Importance of Autism Awareness and Acceptance


While autism is not a mental health disorder, it often carries the same stigmatization as some mental health disorders. By moving from awareness to acceptance, we can hopefully accelerate the destigmatizing of the disorder.  

Something that's often forgotten about people with autism is that they have other behavioral health disorders, just like the rest of us. It's extremely common to see children with autism who also have anxiety-related disorders and obsessive-compulsive disorders, for example. Some of the behaviors you see in kids with autism are really related to underlying anxiety. 

It's also important to remember that the definition of autism has evolved. There was a time when autism and Asperger's were treated separately. Now, children with Asperger's symptoms are diagnosed with autism spectrum disorder. There's a huge spectrum of people with autism, with a high percentage of those who are just a little on the spectrum. They're more often going to have problems with issues like depression, getting bullied, and having post-traumatic stress disorder (PTSD). All too often, the sole explanation provided for children who are autistic and experiencing these other problems is that they are an autistic kid. Instead, this is a kid who happens to have autism and may also be depressed. That's the same as a child with Down syndrome symptomatology. Those kids get depressed as well. Depression is an emotional state and is not due to intellectual status. People with cognitive or intellectual issues become depressed or anxious as well.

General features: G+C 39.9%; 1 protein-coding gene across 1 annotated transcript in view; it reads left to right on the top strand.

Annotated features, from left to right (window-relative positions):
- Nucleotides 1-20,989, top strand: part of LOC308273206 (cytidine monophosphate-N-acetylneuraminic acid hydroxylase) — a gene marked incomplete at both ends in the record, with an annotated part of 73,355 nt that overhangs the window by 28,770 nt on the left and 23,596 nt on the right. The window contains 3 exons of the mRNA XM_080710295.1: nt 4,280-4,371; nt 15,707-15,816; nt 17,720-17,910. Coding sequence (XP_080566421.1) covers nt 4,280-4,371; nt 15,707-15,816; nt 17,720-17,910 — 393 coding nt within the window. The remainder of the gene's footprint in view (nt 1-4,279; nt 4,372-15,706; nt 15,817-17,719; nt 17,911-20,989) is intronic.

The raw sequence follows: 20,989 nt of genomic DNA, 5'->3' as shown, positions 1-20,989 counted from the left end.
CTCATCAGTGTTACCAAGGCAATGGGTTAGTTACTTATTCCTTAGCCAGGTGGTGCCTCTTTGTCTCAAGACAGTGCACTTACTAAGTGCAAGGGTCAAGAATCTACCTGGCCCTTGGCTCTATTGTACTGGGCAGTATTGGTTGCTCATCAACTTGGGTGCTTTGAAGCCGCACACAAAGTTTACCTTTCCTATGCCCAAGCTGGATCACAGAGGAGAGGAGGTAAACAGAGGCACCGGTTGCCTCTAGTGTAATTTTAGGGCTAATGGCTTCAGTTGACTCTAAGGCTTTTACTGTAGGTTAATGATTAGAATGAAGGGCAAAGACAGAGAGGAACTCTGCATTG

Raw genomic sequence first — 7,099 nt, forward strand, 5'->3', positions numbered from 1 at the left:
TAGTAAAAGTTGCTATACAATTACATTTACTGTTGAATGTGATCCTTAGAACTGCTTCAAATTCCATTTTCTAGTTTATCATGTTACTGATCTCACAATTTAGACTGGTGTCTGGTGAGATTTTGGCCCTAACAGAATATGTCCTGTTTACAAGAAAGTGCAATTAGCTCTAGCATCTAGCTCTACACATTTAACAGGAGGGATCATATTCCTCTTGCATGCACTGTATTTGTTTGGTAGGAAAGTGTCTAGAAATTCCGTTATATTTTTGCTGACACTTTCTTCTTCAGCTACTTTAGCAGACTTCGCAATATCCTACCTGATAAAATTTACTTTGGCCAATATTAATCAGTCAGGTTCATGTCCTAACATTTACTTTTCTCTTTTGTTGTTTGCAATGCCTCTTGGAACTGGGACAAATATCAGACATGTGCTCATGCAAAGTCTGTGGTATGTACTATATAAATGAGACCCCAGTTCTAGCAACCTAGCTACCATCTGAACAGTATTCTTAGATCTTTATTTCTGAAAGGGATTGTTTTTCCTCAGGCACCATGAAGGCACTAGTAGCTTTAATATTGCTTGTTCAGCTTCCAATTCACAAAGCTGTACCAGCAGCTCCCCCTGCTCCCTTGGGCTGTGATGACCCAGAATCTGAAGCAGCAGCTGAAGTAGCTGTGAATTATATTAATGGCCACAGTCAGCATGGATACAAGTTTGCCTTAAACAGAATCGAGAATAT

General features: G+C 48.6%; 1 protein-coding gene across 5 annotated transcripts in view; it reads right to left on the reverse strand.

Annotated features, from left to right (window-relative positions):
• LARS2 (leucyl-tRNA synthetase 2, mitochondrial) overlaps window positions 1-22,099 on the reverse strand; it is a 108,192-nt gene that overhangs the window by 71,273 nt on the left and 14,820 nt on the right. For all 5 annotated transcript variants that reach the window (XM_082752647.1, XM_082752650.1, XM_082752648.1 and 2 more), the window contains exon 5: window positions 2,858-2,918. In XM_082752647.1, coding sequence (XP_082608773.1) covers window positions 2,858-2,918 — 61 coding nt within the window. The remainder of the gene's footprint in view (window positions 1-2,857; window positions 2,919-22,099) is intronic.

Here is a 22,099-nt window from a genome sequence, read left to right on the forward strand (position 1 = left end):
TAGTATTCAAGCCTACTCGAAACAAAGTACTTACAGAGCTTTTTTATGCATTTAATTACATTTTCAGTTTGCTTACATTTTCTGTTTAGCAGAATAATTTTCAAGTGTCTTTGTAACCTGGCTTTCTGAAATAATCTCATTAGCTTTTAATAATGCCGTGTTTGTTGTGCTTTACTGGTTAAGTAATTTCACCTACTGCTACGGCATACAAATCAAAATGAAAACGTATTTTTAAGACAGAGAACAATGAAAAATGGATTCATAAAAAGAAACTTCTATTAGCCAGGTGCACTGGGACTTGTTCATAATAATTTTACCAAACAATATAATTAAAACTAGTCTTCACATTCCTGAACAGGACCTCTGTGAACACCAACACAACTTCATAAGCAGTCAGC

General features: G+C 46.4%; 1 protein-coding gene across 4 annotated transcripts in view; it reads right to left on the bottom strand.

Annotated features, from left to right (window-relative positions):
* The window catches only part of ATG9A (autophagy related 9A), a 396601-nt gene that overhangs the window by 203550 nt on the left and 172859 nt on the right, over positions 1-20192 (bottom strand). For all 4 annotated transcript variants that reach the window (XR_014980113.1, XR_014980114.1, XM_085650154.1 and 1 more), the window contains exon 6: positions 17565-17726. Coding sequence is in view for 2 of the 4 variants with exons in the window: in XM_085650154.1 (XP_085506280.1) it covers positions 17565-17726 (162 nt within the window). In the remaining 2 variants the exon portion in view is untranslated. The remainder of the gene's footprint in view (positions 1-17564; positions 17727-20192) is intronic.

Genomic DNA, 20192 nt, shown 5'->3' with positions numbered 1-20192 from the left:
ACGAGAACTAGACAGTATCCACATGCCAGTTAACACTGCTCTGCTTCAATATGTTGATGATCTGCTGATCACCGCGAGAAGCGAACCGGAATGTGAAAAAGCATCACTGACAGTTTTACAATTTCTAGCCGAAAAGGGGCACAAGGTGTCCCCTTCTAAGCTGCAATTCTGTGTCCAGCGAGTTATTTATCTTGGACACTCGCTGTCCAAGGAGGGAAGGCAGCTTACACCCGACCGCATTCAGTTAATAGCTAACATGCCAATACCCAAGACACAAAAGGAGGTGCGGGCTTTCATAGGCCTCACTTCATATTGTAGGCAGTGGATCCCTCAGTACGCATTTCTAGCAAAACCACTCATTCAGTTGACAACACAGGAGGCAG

Autism is now uncovering itself. With the acceptance of ASD, we must be aware that if someone has autism, we need to treat them just like everybody else. Once you get used to and accepting of someone having autism, then you start to notice the rest of the potential challenges they may be facing. 

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